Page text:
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Last updated on April 19, 2014 at 13:20 EDT

NASA looks to shift shuttle tank work

September 2, 2005

By Irene Klotz

CAPE CANAVERAL, Florida (Reuters) – Hurricane Katrina has
indefinitely idled the Louisiana factory that assembles space
shuttle fuel tanks and NASA said on Friday it is looking to see
if other facilities can make critical tank repairs.

NASA had tentatively planned its next shuttle mission for
March, but additional delays were likely due to interruptions
in the tank repair work that must be done before the shuttle
can fly again.

The agency was primarily focused on trying to find the
employees and contractors who work at the assembly plant in
Louisiana, as well as a field center in Mississippi where space
shuttle engines are tested.

Both sites were in the path of Hurricane Katrina, which
destroyed huge sections of the U.S. Gulf Coast when it blasted
ashore with 145 mph (232 kph) winds on Monday.

“We’re getting into contact with people,” said NASA
spokesman Allard Beutel. “We’re trying to take a head count.”

NASA’s Michoud Assembly Facility near New Orleans and the
Stennis Space Center in Bay St. Louis, Mississippi, appear to
have sustained roof and water damage in the storm. Neither was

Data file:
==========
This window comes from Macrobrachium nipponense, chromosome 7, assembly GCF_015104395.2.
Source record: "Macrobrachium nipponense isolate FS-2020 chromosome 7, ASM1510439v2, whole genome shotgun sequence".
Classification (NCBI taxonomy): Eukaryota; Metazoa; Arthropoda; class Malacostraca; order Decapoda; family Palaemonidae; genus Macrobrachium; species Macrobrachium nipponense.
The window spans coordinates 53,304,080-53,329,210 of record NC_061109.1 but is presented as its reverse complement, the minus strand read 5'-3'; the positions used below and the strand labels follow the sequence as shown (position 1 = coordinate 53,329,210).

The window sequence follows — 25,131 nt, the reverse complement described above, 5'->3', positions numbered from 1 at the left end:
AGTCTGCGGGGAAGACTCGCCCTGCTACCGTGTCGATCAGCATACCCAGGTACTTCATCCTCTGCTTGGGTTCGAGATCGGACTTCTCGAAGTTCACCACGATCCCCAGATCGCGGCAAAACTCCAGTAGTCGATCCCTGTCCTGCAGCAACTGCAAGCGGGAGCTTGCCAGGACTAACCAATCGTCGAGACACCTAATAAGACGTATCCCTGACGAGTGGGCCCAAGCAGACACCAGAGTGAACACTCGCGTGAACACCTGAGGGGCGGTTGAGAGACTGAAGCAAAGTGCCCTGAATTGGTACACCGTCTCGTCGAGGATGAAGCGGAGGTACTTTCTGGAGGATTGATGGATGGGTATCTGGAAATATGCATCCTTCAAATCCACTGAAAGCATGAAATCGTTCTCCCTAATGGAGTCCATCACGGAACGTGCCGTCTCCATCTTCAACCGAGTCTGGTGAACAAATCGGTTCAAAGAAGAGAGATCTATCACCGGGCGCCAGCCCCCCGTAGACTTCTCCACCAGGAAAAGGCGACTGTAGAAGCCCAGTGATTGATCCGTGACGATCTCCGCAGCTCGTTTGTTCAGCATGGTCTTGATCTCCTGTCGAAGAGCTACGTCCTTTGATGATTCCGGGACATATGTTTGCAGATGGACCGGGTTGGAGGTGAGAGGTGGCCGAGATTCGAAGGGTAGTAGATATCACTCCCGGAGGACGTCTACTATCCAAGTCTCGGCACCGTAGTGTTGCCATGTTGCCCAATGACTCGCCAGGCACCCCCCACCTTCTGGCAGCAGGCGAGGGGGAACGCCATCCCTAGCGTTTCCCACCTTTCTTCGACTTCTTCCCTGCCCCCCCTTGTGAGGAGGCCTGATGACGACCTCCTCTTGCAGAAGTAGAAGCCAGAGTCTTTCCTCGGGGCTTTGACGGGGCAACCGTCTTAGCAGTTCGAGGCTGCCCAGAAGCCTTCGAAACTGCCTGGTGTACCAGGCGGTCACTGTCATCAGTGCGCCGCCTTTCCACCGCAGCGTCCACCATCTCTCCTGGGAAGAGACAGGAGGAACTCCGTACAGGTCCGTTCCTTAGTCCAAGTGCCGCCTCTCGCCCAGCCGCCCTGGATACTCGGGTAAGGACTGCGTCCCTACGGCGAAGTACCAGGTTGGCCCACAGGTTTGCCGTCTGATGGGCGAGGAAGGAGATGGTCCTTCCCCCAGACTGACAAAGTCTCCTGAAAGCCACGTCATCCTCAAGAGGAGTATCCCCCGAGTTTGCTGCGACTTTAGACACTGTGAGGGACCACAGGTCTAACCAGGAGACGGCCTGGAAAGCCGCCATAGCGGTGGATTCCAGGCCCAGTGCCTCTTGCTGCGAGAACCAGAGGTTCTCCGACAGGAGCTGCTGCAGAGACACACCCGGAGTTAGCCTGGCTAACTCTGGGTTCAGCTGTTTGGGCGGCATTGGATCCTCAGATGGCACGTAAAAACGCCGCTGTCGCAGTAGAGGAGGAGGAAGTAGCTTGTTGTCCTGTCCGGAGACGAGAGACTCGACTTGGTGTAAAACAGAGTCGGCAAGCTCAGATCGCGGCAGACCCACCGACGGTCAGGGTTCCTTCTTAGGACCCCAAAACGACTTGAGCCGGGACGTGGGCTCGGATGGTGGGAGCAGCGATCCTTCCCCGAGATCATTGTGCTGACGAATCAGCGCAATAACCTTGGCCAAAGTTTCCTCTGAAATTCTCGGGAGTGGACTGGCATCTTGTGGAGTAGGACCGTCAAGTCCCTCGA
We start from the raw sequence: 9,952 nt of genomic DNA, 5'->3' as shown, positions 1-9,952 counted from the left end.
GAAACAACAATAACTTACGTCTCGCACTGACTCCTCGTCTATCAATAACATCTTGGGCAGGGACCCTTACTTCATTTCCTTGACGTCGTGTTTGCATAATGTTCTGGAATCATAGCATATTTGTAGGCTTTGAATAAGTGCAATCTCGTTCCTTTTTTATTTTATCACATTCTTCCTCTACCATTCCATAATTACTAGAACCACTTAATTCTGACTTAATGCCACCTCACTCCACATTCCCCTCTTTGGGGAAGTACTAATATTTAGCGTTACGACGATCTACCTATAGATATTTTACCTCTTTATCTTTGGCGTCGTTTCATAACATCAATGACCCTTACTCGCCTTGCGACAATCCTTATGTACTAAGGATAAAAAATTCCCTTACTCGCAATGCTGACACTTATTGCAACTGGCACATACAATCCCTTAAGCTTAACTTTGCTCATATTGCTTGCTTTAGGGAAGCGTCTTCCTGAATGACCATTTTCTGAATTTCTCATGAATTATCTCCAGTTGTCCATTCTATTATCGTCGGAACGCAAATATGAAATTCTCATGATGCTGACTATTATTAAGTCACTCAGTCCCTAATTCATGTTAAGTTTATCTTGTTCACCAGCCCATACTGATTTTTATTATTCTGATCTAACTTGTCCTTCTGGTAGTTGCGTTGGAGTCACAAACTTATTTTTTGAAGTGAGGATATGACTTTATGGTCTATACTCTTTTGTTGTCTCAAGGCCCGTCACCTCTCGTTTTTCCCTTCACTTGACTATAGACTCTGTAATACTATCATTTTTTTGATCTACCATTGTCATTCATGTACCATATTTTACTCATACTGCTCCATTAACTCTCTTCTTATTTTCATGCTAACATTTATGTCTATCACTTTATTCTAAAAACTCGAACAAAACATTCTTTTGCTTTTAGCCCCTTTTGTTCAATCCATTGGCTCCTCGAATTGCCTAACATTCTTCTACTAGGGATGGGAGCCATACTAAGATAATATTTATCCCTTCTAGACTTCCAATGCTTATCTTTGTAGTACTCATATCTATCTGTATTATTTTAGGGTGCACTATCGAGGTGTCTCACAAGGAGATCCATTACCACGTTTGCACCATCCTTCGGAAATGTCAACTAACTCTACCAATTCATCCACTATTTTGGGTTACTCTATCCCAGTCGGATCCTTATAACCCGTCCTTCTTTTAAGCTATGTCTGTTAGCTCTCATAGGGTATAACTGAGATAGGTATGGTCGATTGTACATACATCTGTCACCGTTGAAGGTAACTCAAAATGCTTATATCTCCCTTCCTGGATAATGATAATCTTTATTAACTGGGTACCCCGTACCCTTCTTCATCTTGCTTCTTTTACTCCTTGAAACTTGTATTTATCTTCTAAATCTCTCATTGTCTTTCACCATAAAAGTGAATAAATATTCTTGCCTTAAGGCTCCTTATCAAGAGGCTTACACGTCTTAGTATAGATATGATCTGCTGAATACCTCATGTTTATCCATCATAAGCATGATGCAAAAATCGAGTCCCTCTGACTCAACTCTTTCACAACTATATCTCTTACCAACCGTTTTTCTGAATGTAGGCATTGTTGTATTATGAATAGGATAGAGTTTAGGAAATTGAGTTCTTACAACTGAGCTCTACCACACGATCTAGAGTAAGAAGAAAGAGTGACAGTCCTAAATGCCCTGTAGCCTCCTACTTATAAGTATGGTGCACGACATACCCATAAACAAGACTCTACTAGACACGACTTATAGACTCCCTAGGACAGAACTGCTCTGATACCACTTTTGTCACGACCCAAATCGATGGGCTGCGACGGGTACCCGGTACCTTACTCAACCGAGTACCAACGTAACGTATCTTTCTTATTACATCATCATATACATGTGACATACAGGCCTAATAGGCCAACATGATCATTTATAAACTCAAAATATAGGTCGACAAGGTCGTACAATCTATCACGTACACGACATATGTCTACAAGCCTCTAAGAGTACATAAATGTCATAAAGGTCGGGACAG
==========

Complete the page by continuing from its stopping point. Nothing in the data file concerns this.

expected to resume operations soon.

Roads to Michoud were still under water and hundreds of
people employed by plant operator Lockheed Martin lost their
homes in the hurricane.

The factory has been the focus of NASA’s efforts to fix
shuttle fuel tank problems that were blamed for the fatal 2003
Columbia accident.

Michoud is about 15 miles east of New Orleans and depends
on the city for power, water and other basic services. The
plant has emergency generators and other backup systems, Beutel
said.

But with a long-term shutdown likely, NASA has begun
looking at what work can be shifted to other centers, including
the Kennedy Space Center in Florida and the Marshall Space
Flight Center in Huntsville, Alabama.

NASA flew Discovery in July on its first shuttle mission
since the Columbia accident, but Discovery’s tank also shed
large pieces of foam. Managers promptly suspended future
flights until additional work could be done on the tanks.

A chunk of falling foam damaged Columbia’s wing during
launch and triggered its breakup in the atmosphere during a
landing attempt 16 days later. All seven astronauts aboard
died.

NASA has three of the external fuel tanks at the Kennedy
Space Center, but all three need modifications to reduce the
foam-shedding risk before they can be used.